Content tagged with "shrub"

After the Blizzard of 2011, Can You STILL Find the Quail in this Picture?

photo of two quail in snowy woods
Even after last week’s snowstorm, the quail are still alive and still under the shrub thickets shown in the photo from last week’s post. More
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Alternate-Leaved Dogwood (Pagoda Dogwood)

Cornus alternifolia
Dogwoods have leaves arranged opposite one another on the stem—except for this species! This shrub or small tree is a popular ornamental, especially in the northern parts of Missouri, where it can be too cold to grow flowering dogwood. More

American Hazelnut

american hazelnut
Corylus americana
American hazelnut, also called hazel or American filbert, grows in dense thickets on a wide variety of soils and sites. The nuts are prized by humans and by squirrels! More

American Holly

american holly
Ilex opaca
This is Missouri's most durable broad-leafed evergreen tree and is best known for its bright red berries and spiny green leaves at Christmas. More

American Hornbeam (Musclewood)

Image of an american hornbeam bark
Carpinus caroliniana
American hornbeam is also called musclewood because of the sinewy appearance of its smooth gray bark. The name hornbeam refers to the genuine strength of its wood—it is one of the hardest and strongest woods in North America. More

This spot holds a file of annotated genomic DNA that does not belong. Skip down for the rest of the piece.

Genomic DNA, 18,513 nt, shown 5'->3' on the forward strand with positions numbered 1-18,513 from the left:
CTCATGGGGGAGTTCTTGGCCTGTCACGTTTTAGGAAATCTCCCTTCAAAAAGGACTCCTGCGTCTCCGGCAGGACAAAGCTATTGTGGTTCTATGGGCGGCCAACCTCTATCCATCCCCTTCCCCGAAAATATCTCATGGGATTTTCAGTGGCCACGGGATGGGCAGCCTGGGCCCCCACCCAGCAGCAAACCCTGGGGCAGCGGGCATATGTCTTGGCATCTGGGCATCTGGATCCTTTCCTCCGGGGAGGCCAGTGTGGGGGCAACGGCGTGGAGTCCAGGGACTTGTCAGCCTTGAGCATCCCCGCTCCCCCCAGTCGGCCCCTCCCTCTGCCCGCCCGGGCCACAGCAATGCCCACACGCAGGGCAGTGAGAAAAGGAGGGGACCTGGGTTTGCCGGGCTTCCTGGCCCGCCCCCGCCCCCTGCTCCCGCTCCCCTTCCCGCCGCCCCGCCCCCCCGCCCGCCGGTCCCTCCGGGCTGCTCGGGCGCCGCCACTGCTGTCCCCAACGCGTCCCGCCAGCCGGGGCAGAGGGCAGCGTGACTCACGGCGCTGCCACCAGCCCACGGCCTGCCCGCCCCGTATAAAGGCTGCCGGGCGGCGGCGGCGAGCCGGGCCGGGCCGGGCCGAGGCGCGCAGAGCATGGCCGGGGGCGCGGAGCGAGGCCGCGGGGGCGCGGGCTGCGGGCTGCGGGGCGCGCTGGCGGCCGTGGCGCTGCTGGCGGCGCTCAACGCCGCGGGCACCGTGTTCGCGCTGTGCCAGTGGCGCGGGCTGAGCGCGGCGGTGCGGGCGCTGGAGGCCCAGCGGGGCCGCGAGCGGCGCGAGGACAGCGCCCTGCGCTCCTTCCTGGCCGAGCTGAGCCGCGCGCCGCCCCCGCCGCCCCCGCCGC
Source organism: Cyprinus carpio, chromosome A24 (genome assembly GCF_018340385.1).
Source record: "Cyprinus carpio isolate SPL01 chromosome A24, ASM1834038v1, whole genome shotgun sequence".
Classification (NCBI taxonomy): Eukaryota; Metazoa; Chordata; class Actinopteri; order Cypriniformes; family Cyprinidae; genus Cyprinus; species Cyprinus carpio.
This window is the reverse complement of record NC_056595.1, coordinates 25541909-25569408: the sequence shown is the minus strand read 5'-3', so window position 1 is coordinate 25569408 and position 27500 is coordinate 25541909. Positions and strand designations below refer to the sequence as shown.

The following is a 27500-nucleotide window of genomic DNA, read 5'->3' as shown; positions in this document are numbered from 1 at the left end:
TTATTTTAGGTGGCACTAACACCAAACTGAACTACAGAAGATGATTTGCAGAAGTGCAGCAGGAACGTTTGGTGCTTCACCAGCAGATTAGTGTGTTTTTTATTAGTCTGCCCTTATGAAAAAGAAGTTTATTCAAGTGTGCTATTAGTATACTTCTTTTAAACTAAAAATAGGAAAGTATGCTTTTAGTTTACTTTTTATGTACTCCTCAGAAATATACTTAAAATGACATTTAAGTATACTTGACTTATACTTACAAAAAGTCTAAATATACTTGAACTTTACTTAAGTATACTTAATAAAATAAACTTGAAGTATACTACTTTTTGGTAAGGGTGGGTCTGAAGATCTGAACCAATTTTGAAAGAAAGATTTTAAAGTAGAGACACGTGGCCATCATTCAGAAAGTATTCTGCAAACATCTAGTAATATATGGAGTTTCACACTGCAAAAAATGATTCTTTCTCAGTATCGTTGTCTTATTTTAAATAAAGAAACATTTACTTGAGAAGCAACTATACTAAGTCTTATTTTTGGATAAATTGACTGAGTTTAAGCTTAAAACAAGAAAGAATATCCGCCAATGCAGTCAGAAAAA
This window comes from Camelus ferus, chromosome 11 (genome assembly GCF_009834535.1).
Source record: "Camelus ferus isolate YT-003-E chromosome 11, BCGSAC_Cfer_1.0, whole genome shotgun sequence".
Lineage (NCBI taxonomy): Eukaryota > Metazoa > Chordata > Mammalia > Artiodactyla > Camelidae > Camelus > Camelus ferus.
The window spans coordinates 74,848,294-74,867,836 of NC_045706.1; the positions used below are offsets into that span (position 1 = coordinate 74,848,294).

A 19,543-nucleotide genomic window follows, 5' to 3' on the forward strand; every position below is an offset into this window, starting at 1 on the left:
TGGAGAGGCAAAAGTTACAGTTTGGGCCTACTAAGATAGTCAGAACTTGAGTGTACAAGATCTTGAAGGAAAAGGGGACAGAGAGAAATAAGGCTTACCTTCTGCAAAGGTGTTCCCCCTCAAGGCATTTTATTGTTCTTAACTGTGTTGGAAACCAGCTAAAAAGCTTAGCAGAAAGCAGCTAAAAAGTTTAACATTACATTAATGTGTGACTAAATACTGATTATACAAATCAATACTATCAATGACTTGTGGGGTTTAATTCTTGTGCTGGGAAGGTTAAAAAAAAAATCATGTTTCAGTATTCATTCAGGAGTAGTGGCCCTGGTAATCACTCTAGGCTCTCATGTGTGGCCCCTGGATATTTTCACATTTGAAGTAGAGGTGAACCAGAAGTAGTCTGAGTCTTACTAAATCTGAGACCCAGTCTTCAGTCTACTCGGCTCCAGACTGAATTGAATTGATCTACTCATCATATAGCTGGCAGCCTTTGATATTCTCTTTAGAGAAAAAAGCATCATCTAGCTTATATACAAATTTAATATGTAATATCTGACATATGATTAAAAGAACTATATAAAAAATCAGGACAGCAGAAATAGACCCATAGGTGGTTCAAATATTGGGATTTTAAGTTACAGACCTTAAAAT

Arrowwood Viburnum (Southern Arrow Wood)

arrowwood viburnum
Viburnum dentatum
This lovely shrub is critically imperiled in Missouri, but the white flower clusters and dark blue berries make it a great choice for landscaping. More

Autumn Olive

Invasive autumn olive in fruit
Elaeagnus umbellata
This shrub can be found all over the state, since it was planted widely with the best of intentions. Despite its “pros,” this species has proven to be very invasive. It threatens native ecosystems and should not be planted. More

Autumn Olive (Fruit)

Autumn Olive, fruit
Fruits ripen from pink to red, with speckles. They are finely dotted with pale scales and are produced in abundance each year. More

Autumn Olive (Underside of Leaf)

Autumn olive, underside of leaf
The lower surface is covered with silvery white scales, a conspicuous characteristic that can be seen from a distance. More

Black Haw

image of black haw
Viburnum prunifolium
This small understory tree has beautiful fall color: deep lavender or maroon-purple, finally becoming deep rose-red, contrasting with clusters of blue-black berries, borne on red stalks, that happen to be quite tasty. No wonder it has been cultivated as an ornamental since 1727! More